To heat the Unitized Group Ration - Heat & Serve (UGR-H&S), the warfighter pulls a tab and a saline solution is released to a chemical heater similar to the heater in the MRE.

“We call it a heater on steroids. It is big because it needs to heat a six-pound tray of food, and in about 35 minutes you have a complete hot-cooked meal for up to 18 warfighters,” Evangelos said.

New Galley Design

The team also has a number of ongoing initiatives for the Navy. One is the Navy Standard Core Menu. Navy transformation efforts will provide new Navy ships, carriers and submarines with the latest technologically advanced modular food service systems and newly designed ergonomically enhanced galleys.

Future galley designs and configurations will use a total systems approach to incorporate the latest technologically advanced commercial designs and equipment. Additionally, this effort will support future state-of-the-art Navy vessel designs and enable culinary specialists to produce quality food products and services while reducing time, labor and manpower levels.

“The Navy has recently adopted more advanced foods in their menu because future ships will not be designed the same way that the ships today are designed. You don’t see as much cooked from scratch. You see more prepared foods. You see that now in some of your casual dining restaurants. Many of the products are pre-prepared, frozen chicken breasts, for example.

“If you look at all the ingredients it takes to make lasagna, and then imagine lasagna day on a carrier with decreased manning, having a frozen product will save considerable labor and accommodate the Navy’s reduction in culinary specialists,” Evangelos said.

The Navy Standard Core Menu will be standardized across the fleet, and the team has worked with Naval Supply Systems Command to develop the menu and provide solutions for food service onboard ships.

“Right here you see a model of the modular equipment we are designing for submarines. This one happens to be a Combi-Oven™ and on top of it is a griddle that’s built in. We call it ‘hatchable’ because it comes apart and can fit through a 28-inch hatch. Typically, if you had to install a new oven on a sub, the oven would be delivered to the pier; it would have to be torched, cut in half, to get the pieces down the hatch.

“Once it gets down the hatch, it has to be reassembled, welded back together, and we hope it works right after we have gone through that process, about 500 man-hours. We have worked with commercial industry to design a hatchable system. You are looking at 50 to 75 man-hours to reassemble this once it reaches the pier. That is a tremendous reduction. We have already installed one of these on the USS Philadelphia,” Evangelos said.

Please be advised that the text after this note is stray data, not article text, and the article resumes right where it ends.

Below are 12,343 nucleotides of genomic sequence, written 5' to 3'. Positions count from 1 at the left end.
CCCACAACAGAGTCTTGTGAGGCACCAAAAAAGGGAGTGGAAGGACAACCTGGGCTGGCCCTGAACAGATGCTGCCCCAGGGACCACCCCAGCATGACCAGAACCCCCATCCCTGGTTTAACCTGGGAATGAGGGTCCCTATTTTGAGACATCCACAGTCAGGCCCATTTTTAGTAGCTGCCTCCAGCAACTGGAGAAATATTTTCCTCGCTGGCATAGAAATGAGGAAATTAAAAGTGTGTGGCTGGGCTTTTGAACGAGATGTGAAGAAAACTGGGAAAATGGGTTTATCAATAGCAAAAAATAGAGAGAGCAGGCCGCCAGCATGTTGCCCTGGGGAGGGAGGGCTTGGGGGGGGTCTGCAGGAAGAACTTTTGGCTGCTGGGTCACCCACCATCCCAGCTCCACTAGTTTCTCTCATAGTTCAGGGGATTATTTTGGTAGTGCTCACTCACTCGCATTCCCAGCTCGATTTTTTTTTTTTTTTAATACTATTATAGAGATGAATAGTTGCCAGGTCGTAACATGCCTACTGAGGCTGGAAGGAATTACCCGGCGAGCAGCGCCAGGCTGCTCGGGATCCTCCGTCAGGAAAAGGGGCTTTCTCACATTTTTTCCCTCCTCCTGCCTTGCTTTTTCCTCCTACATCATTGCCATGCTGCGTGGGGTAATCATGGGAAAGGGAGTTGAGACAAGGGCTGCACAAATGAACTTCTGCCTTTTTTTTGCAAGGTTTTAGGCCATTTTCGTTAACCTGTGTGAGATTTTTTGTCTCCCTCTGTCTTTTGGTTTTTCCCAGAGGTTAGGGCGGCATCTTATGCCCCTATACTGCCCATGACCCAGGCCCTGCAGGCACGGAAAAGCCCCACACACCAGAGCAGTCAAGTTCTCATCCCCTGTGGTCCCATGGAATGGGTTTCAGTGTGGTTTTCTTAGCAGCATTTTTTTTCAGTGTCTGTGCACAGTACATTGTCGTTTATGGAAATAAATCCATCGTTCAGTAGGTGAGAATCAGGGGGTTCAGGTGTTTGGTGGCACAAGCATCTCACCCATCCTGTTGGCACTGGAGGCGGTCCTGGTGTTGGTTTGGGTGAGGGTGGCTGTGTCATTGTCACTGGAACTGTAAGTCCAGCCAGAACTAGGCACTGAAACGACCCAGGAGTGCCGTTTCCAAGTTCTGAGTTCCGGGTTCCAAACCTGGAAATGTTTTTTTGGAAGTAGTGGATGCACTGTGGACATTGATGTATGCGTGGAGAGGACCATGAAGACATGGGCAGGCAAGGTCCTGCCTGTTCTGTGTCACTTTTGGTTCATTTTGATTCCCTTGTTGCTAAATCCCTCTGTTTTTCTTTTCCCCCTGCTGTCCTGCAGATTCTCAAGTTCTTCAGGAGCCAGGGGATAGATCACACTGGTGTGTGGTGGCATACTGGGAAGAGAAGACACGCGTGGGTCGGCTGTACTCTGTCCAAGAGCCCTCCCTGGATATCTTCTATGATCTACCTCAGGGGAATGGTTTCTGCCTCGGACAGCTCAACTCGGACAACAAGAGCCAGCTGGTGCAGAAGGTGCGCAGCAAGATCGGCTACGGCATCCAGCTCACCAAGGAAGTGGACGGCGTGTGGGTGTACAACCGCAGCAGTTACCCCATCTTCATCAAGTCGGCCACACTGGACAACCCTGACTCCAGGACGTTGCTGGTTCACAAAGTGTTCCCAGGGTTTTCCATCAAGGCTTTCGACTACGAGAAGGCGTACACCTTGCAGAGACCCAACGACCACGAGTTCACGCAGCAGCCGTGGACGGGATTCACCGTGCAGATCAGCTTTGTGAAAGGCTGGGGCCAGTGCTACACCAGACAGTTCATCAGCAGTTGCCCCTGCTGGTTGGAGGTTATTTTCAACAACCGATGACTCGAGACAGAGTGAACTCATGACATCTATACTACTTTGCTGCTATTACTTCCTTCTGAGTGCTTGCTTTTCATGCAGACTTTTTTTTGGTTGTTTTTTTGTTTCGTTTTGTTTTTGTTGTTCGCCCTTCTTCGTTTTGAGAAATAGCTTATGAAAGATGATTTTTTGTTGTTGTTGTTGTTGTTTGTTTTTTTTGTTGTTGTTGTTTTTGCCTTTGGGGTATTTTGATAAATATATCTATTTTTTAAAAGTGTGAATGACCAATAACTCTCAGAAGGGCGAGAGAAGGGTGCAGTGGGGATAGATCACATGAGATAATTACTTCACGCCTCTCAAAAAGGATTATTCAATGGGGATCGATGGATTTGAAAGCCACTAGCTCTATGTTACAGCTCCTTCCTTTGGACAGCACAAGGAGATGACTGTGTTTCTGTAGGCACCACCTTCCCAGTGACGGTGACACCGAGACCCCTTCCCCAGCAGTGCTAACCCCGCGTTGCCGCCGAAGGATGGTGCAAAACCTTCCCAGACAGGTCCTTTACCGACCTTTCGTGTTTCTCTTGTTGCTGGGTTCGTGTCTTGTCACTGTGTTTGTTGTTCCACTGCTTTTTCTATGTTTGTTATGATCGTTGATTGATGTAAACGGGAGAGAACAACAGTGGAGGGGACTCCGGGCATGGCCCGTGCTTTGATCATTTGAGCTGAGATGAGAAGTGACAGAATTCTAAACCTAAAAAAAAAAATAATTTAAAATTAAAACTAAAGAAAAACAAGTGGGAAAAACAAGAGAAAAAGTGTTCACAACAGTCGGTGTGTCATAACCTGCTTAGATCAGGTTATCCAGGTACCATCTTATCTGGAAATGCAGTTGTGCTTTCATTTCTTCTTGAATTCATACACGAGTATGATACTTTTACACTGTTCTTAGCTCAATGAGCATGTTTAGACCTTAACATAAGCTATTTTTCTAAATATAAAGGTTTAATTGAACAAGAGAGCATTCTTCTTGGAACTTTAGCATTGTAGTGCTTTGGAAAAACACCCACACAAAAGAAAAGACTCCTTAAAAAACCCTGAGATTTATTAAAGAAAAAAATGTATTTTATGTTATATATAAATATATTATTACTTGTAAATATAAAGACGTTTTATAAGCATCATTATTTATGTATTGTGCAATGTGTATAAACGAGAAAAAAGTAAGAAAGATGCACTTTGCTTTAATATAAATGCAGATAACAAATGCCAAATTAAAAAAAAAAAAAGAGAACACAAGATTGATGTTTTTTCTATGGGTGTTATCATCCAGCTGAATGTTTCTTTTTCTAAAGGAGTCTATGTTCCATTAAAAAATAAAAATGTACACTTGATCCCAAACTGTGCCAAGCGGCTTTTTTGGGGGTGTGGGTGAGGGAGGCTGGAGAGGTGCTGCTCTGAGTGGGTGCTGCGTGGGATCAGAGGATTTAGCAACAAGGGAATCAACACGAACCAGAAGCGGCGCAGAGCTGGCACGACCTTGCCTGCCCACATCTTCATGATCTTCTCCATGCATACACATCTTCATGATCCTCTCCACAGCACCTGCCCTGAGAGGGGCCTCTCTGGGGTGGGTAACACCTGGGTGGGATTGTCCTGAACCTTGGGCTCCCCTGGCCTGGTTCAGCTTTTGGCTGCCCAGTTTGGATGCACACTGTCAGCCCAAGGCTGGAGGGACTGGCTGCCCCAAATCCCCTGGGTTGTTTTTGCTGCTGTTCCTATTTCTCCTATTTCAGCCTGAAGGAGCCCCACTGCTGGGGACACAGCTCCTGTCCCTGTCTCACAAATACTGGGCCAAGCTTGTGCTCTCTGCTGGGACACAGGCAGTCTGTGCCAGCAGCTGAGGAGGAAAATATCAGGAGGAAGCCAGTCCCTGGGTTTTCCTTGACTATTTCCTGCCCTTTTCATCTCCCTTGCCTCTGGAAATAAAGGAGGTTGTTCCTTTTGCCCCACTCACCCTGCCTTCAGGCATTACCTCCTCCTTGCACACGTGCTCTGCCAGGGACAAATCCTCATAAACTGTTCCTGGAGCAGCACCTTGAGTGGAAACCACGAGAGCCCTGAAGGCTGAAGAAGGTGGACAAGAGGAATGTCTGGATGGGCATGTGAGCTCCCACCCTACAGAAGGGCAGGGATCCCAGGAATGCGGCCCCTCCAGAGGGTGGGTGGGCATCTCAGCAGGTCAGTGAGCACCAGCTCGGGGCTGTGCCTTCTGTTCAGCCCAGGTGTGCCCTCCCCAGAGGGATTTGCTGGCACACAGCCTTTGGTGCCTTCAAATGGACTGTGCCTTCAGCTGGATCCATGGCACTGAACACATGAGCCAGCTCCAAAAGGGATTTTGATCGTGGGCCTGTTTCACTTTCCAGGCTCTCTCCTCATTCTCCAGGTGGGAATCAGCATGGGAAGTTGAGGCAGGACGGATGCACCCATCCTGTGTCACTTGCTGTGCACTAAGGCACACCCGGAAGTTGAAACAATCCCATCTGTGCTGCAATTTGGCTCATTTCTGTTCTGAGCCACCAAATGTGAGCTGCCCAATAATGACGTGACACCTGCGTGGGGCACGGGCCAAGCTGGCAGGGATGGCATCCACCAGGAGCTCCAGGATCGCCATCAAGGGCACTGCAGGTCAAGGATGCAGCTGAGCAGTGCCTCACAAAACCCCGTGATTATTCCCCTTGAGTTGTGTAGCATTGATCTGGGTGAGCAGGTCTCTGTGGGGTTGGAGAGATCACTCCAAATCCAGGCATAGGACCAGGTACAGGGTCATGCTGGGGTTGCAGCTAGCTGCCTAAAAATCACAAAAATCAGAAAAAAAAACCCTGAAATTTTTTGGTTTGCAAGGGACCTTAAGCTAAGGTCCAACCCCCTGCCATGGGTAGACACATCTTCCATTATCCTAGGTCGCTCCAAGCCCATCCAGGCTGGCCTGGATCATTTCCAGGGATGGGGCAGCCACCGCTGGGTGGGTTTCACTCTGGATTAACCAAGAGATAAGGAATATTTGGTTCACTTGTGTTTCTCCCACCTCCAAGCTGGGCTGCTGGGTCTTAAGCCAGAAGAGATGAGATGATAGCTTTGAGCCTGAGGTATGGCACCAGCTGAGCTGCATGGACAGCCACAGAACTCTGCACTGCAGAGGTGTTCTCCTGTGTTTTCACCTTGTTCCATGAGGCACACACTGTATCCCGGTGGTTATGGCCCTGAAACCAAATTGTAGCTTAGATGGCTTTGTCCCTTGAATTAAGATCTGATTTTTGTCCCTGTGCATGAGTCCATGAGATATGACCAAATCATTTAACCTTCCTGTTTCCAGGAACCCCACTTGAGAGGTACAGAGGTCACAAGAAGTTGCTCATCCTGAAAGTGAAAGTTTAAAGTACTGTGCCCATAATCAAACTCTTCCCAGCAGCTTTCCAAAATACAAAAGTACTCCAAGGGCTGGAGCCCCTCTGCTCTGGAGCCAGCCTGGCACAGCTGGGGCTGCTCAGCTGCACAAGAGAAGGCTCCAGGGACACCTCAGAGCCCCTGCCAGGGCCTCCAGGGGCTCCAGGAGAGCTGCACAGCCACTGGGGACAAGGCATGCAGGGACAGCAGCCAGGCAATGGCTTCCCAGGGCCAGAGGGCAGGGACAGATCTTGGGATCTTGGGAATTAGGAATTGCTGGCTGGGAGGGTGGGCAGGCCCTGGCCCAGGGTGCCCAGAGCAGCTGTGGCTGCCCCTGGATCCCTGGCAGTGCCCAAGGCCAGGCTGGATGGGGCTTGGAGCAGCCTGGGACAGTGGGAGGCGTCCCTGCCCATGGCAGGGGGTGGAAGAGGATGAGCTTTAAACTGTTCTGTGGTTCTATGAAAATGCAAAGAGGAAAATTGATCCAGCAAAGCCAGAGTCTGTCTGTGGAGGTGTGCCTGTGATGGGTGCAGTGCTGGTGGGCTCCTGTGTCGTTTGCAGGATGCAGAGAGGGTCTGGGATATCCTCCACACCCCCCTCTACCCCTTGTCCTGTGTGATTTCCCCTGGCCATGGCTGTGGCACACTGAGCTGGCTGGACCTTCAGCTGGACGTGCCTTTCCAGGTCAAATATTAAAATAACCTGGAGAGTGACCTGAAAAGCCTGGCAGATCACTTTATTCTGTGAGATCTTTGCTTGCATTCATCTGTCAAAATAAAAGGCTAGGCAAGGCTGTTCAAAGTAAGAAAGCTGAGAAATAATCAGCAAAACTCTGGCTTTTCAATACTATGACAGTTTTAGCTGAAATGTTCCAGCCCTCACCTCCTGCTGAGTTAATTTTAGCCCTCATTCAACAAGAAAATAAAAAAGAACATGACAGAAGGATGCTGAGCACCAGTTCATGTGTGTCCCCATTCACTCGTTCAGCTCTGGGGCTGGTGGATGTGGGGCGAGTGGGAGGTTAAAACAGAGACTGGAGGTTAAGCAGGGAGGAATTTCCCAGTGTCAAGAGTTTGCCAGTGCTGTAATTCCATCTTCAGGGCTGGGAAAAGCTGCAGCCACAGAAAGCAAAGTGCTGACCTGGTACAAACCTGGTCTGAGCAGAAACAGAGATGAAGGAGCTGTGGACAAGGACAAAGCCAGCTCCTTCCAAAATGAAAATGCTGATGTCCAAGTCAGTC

The Combi-Oven combines three modes of cooking in one oven: steam, circulated hot air or a combination of both. The combi mode is used to re-heat foods and to roast, bake and oven fry. The hot air mode operates as a normal convection oven for baking cookies, cakes and pastries. The combi mode decreases overall cooking times, reduces product shrinkage and eliminates flavor transfer when multiple items are cooked simultaneously.

“We test a lot of state-of-the-art equipment at Natick that will speed things up in the galley and that are easy to clean. For example, we tested an oven that can be cleaned in about 10 minutes. Probably one of the ugliest jobs, besides working in the scullery, is being the guy or gal who has to clean the ovens.

“If you have seen how many ovens there are on a carrier — that is not one of the most pleasant jobs. We had culinary specialists in tears once when they saw how easy it was to clean the oven,” Evangelos said.

Combat Feeding Directorate is a joint service program and has been since 1970, Evangelos is quick to point out. The team is now working with Navy Program Executive Office Ships, PEO Subs and PEO Carriers on galley designs for the new DDX destroyer.

“We have evaluated some galley designs for DDX. We are not only looking at modular but more streamlined designs, better flow through, and incorporating new types of automated equipment. Down the road we are looking at things like process control and remote monitoring, where the equipment will actually have diagnostics and prognostics not unlike what you have in your car.

“When it is time for an oil change your car lets you know. In the galley, remote monitoring will allow you to know whether an oven door is open from a remote location and will also tell you when gaskets need to be replaced,” Evangelos said.

This capability is designed to work through a local area network or wireless network depending on the ship’s systems.

A big leap forward from the K-rations of World War II